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  • Junior Golf Burnout- See the Signs!

    JUNIOR GOLF BURNOUT





    When I was playing junior golf in the 1960’s and 70’s there were just a handful of national and statewide tournaments and relatively few junior golfers playing the game compared to today. During my junior year of high school, friends across the country and I highly anticipated the arrival of the American Junior Golf Association and couldn’t wait to enter the few events that would make up the first national “tour” for accomplished junior golfers.

    Today, U.S. junior players are blessed with several, year-long national tours. Additionally, every PGA section and city across America boasts rigorous, statewide and metro events, bringing more and more junior golfers into the game each year. It is not uncommon for an advanced junior golfer to travel to 15 (or more) events per year, excellent preparation for Division I college golf and possibly even a career in professional golf.

    High school golf has also evolved into strenuous schedules with daily practices and tournaments every Saturday during a season with regional and state championships that go late into the next season. All great opportunities to grow the game and experience team golf. But there’s a dark side to this progress . . . the possibility of total burnout at a young age.

    SEE THE SIGNS

    PHYSICAL FATIGUE

    If you are tired, anxious and drained, it is impossible to play well for an extended period of time. Talent and pure adrenaline may carry you for the short-term, but burnout won’t be far behind. Watch your tournament scheduling and ask the help of an LPGA or PGA professional to see if you are over- scheduling events. Too many rounds can, in fact, cause injuries and interfere with much needed rest. EAT HEALTHY and consult with a trainer to maintain simple workout sessions to help stay in shape and avoid injuries. A scheduled appointment with a nutritionist is well worth the money to implement a diet that improves your performance and endurance. This will also make the potential transition to college golf much easier for you.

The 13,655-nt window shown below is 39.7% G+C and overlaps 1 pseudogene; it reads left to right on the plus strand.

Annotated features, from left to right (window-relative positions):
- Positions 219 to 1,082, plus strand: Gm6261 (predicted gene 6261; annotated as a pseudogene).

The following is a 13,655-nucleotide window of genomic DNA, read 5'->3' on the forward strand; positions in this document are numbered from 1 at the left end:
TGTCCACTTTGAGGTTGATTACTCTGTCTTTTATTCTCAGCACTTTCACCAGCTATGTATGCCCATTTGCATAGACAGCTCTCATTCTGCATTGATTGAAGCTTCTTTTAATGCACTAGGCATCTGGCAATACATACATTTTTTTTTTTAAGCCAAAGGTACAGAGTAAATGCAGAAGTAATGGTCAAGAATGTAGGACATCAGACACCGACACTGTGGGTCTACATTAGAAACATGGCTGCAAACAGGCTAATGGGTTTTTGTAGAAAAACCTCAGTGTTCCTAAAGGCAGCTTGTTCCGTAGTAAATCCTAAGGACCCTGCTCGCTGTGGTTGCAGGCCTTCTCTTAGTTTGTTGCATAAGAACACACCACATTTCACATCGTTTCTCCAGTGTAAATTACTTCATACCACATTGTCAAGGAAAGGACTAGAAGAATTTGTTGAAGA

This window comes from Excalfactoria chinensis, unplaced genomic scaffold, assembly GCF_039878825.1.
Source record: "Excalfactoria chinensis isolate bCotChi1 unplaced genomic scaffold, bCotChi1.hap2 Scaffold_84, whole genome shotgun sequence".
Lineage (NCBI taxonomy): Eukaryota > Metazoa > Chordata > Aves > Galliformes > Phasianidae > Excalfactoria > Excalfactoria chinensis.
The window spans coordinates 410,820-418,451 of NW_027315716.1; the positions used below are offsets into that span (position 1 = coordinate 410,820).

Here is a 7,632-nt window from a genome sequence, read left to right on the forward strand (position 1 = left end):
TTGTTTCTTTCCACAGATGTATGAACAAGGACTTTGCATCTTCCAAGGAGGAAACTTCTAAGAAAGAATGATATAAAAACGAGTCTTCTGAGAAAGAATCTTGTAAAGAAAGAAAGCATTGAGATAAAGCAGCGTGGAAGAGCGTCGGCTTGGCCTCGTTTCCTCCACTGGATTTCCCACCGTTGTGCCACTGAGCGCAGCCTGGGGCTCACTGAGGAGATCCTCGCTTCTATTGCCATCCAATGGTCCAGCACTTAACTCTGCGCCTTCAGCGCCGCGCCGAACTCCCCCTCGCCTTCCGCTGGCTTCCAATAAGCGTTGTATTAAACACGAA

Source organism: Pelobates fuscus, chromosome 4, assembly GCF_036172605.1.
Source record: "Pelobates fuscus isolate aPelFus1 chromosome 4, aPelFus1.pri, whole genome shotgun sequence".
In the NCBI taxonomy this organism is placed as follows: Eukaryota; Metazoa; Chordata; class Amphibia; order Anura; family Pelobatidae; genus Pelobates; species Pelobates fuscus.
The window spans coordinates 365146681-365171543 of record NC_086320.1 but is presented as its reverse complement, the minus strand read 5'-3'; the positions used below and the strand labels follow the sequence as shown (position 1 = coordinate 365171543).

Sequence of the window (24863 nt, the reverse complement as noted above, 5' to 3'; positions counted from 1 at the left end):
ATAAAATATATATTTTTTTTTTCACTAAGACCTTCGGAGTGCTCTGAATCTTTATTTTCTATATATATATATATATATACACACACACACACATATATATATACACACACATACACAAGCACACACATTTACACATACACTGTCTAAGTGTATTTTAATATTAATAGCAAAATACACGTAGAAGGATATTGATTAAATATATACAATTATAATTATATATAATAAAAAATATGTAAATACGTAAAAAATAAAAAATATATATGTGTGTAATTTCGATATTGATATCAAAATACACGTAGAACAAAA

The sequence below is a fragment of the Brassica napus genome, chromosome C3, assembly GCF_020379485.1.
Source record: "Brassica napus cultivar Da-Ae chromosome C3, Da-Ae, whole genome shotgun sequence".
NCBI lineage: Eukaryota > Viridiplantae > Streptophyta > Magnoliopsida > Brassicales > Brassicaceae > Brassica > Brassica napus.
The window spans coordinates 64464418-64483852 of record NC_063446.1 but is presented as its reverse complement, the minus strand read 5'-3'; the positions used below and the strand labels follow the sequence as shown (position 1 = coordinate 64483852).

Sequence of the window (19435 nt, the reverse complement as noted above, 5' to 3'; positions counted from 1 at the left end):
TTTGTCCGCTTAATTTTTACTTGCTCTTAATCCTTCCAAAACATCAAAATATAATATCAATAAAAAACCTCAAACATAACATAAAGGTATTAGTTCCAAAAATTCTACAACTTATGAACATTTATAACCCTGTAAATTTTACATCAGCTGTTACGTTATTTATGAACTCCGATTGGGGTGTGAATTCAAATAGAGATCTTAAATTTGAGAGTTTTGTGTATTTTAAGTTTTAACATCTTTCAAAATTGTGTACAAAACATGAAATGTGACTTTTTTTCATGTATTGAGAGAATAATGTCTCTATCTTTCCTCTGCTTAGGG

MENTAL FATIGUE AND STRESS

    It is easy to get overwhelmed and demand too much of yourself too quickly. Failing to achieve goals, even unrealistic goals, can easily translate into negative feelings about the game. Add competitive parents into the mix too and you will soon see teens that have schedules and practice session rivaling the most prolific tour players . . . and no down time to be a young teenager, not to mention a young student!

    Check with your pro about realistic expectations, achievable goals, and reasonable practice and tournament schedules. Have at least one day a week to chill out and rest. Also practice positive thinking (focusing on what you can and do accomplish) and be patient with your progress. If you are diligent (without being a fanatic) about your practice regimen (did someone say, “short game”?), you will see improvement.

    At The Golf Academy, our favorite expression is "Process Over Outcome". Simply put, focus on your process and task list of getting better and let go worries of your performance! Although some may disagree, I urge my students to keep up any other sports they may love . . . for enjoyment. There are quite a few options, may which will compliment your golf game.